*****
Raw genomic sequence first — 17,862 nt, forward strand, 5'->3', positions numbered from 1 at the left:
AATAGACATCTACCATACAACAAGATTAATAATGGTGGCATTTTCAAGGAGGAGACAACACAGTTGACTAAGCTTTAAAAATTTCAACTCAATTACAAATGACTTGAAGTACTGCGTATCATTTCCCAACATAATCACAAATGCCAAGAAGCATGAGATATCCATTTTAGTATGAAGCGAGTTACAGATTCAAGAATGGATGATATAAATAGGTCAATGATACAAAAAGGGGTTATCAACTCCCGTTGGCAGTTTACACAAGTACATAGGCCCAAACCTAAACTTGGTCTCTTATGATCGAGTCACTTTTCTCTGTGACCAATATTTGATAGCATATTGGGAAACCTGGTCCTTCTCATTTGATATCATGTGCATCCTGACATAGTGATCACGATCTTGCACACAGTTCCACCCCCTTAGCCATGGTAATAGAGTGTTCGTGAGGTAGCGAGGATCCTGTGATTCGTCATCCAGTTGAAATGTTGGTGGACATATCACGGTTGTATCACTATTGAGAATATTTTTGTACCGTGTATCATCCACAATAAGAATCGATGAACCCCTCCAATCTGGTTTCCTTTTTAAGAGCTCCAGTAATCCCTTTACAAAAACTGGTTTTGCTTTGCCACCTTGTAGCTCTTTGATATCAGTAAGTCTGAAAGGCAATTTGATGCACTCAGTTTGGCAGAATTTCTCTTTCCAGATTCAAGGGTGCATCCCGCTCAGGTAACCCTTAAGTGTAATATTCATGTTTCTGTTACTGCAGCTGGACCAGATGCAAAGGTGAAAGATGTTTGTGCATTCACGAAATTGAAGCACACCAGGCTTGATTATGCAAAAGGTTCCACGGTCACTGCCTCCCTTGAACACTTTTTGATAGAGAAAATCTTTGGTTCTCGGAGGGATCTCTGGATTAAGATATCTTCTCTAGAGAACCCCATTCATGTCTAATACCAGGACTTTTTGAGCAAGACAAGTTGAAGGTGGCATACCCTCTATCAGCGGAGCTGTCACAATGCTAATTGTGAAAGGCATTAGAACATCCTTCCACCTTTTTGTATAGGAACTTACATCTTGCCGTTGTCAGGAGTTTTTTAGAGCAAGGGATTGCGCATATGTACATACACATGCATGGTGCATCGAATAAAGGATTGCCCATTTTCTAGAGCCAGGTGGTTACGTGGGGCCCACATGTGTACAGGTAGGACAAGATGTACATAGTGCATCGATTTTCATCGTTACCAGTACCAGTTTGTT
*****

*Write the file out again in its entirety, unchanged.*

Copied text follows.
Raw genomic sequence first — 17,862 nt, forward strand, 5'->3', positions numbered from 1 at the left:
AATAGACATCTACCATACAACAAGATTAATAATGGTGGCATTTTCAAGGAGGAGACAACACAGTTGACTAAGCTTTAAAAATTTCAACTCAATTACAAATGACTTGAAGTACTGCGTATCATTTCCCAACATAATCACAAATGCCAAGAAGCATGAGATATCCATTTTAGTATGAAGCGAGTTACAGATTCAAGAATGGATGATATAAATAGGTCAATGATACAAAAAGGGGTTATCAACTCCCGTTGGCAGTTTACACAAGTACATAGGCCCAAACCTAAACTTGGTCTCTTATGATCGAGTCACTTTTCTCTGTGACCAATATTTGATAGCATATTGGGAAACCTGGTCCTTCTCATTTGATATCATGTGCATCCTGACATAGTGATCACGATCTTGCACACAGTTCCACCCCCTTAGCCATGGTAATAGAGTGTTCGTGAGGTAGCGAGGATCCTGTGATTCGTCATCCAGTTGAAATGTTGGTGGACATATCACGGTTGTATCACTATTGAGAATATTTTTGTACCGTGTATCATCCACAATAAGAATCGATGAACCCCTCCAATCTGGTTTCCTTTTTAAGAGCTCCAGTAATCCCTTTACAAAAACTGGTTTTGCTTTGCCACCTTGTAGCTCTTTGATATCAGTAAGTCTGAAAGGCAATTTGATGCACTCAGTTTGGCAGAATTTCTCTTTCCAGATTCAAGGGTGCATCCCGCTCAGGTAACCCTTAAGTGTAATATTCATGTTTCTGTTACTGCAGCTGGACCAGATGCAAAGGTGAAAGATGTTTGTGCATTCACGAAATTGAAGCACACCAGGCTTGATTATGCAAAAGGTTCCACGGTCACTGCCTCCCTTGAACACTTTTTGATAGAGAAAATCTTTGGTTCTCGGAGGGATCTCTGGATTAAGATATCTTCTCTAGAGAACCCCATTCATGTCTAATACCAGGACTTTTTGAGCAAGACAAGTTGAAGGTGGCATACCCTCTATCAGCGGAGCTGTCACAATGCTAATTGTGAAAGGCATTAGAACATCCTTCCACCTTTTTGTATAGGAACTTACATCTTGCCGTTGTCAGGAGTTTTTTAGAGCAAGGGATTGCGCATATGTACATACACATGCATGGTGCATCGAATAAAGGATTGCCCATTTTCTAGAGCCAGGTGGTTACGTGGGGCCCACATGTGTACAGGTAGGACAAGATGTACATAGTGCATCGATTTTCATCGTTACCAGTACCAGTTTGTT